Indeed, and the differences between Twitter/Google and Intel/IBM could not be more stark. Intern diaries from Google and Twitter are fun, colorful, and brimming with energy and character. At Intel and IBM, the posts are literally in black and white, and read more like a trade magazine for engineers than a tool for talent recruitment. The posts might as well have been written in C++.

To be clear, this is not the fault of Kalvin, Tom, or Lucy. (Sorry you guys got dragged into this!) Their words only reflect the company culture around them. And while we of course realize that this is but a small sampling of intern diaries, the conclusions drawn here are roughly what many of you probably thought of these companies to begin with. That is, Google and Twitter are likely "fun" companies to work for, and Intel and IBM are likely not.

There's really no need for diaries to be boring or overly technical. If these blog posts are meant to entice potential candidates to join, companies better choose their writers wisely, or at least get them a coach who can help bring some sparkle to the prose. 

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  • Tanya

    I am not sure it's eight to compare IBM and Intel that have been about hardware and B2B companies for ages, with Twitter and Google are for you and me and are search engine and networking tools. Different companies, different products and tasks, different target audiences and different temperaments inside. 

    Most of brilliant engineers at Intel are introverts and they probably find more fun in challenging tasks  than in clowns and soap bubbles.
    I am not saying we are not having fun here, or that we don't need to consider the opinion expressed in this article and have another look at how we are seen from outside especially now that Intel is broadening its horizons to remain successful in the changing world. But the people at Intel I work with are talented, bright and a lot of fun, and it means that Intel does get the good ones, who either don't read the blogs, or like them :-)

  • acarr

    Thanks for all your comments. I must say, however, that I found it interesting that three separate comments here referred to the Intel diary as "the jobs@Intel blog," even though it was never referred to as such in the article. What's more, all these comments (two of which were written by Intel employees) came within the last 24 hours--even though the article is five days old.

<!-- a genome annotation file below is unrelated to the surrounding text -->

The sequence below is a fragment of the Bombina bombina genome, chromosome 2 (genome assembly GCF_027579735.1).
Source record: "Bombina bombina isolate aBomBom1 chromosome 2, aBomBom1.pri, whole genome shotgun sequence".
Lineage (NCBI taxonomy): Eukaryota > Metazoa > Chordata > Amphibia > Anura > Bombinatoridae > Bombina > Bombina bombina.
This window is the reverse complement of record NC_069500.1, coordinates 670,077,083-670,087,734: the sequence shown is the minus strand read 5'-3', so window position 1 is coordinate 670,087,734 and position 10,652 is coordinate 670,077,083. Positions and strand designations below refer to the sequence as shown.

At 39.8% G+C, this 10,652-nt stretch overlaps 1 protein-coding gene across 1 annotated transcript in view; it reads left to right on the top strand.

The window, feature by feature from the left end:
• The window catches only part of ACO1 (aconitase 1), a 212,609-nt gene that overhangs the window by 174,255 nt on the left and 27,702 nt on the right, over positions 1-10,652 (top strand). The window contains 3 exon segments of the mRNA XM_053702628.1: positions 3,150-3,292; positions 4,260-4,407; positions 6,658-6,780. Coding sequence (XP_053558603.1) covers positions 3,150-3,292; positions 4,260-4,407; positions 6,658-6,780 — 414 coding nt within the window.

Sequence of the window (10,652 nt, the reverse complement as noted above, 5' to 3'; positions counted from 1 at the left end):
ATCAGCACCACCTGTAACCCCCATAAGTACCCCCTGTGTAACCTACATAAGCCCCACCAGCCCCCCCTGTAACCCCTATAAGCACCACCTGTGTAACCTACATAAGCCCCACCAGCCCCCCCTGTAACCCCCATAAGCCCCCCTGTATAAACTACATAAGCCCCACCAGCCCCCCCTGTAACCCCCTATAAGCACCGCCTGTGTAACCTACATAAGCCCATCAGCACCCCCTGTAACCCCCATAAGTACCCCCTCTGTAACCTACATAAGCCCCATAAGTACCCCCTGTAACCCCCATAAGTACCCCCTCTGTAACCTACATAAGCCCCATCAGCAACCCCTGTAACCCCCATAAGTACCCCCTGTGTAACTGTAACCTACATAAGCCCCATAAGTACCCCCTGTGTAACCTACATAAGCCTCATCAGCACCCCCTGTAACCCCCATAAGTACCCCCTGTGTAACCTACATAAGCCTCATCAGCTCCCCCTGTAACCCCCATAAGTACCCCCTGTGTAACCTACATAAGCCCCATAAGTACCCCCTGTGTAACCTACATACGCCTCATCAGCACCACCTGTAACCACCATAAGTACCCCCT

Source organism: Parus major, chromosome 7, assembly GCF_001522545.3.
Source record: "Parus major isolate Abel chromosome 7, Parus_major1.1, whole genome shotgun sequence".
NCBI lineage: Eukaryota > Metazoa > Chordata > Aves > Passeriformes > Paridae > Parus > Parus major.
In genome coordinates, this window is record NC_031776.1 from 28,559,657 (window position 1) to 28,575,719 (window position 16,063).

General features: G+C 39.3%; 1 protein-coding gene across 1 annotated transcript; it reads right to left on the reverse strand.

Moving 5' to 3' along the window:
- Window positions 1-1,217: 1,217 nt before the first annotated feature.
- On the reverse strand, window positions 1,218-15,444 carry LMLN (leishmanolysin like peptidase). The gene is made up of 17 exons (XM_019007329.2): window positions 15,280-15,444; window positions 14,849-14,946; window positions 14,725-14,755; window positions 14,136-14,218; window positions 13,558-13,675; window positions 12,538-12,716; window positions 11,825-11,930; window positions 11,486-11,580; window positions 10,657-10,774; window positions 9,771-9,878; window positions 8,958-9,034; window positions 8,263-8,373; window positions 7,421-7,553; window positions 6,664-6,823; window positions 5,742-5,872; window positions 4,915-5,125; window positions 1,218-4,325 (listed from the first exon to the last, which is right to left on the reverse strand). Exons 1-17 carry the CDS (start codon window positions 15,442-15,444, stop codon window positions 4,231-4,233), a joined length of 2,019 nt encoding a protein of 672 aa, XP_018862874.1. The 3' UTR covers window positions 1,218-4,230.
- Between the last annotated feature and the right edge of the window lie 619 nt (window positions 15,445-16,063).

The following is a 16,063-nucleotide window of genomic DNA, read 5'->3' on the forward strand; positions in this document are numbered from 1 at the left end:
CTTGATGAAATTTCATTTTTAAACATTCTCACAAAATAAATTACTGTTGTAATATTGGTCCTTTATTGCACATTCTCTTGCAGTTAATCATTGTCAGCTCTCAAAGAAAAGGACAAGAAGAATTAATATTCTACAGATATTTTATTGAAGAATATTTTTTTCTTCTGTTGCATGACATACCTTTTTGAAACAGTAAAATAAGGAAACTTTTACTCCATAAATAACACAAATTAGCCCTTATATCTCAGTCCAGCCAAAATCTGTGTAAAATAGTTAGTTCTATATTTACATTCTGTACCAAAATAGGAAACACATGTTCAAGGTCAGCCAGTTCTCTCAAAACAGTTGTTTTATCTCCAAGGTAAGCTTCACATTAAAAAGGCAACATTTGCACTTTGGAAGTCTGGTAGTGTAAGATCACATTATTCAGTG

I find that...peculiar...but I suppose there was no coordination here on Intel's part?

  • Sejal Patel

    I replied to this comment yesterday but didn't see it post---possibly because I included an URL in here?

    You say diary, we say Jobs@Intel blog, it all takes you to the same place :) Like CJ, I was also on vacation when the article came out and didn't get to it until Monday--which is also when I think this article got some buzz and was being passed around. Intel has social media guidelines that encourage employees to participate in social media (this was the link I included---it's public so you can search for it) but there wasn't a coordination, that's for sure. @Intel:twitter P.S. Austin, I emailed you (and sent you a tweet)--would love to chat with you and get some feedback.

  • Sejal Patel

    You say diary, we say blog--the link takes us all to the same place :)I subscribe to FastCompany through my personal email but was out on vacation when it was originally published and didn't get to it until Monday--which is also when I think it started getting picked up. There wasn't any coordination on our part; employees are welcome to participate as they see fit and we have a set of guidelines they can reference: http://www.intel.com/sites/sit... 

    P.S. I sent you an email--looking forward to your response!

  • CJ

    Actually none that I know of, I'm on vacation and don't have access to any Intel resources.  I was just fortunate to have one of my fellow intern friends point out that someone posted an article talking bad about what I said, so I felt the need to chime in.

  • CJ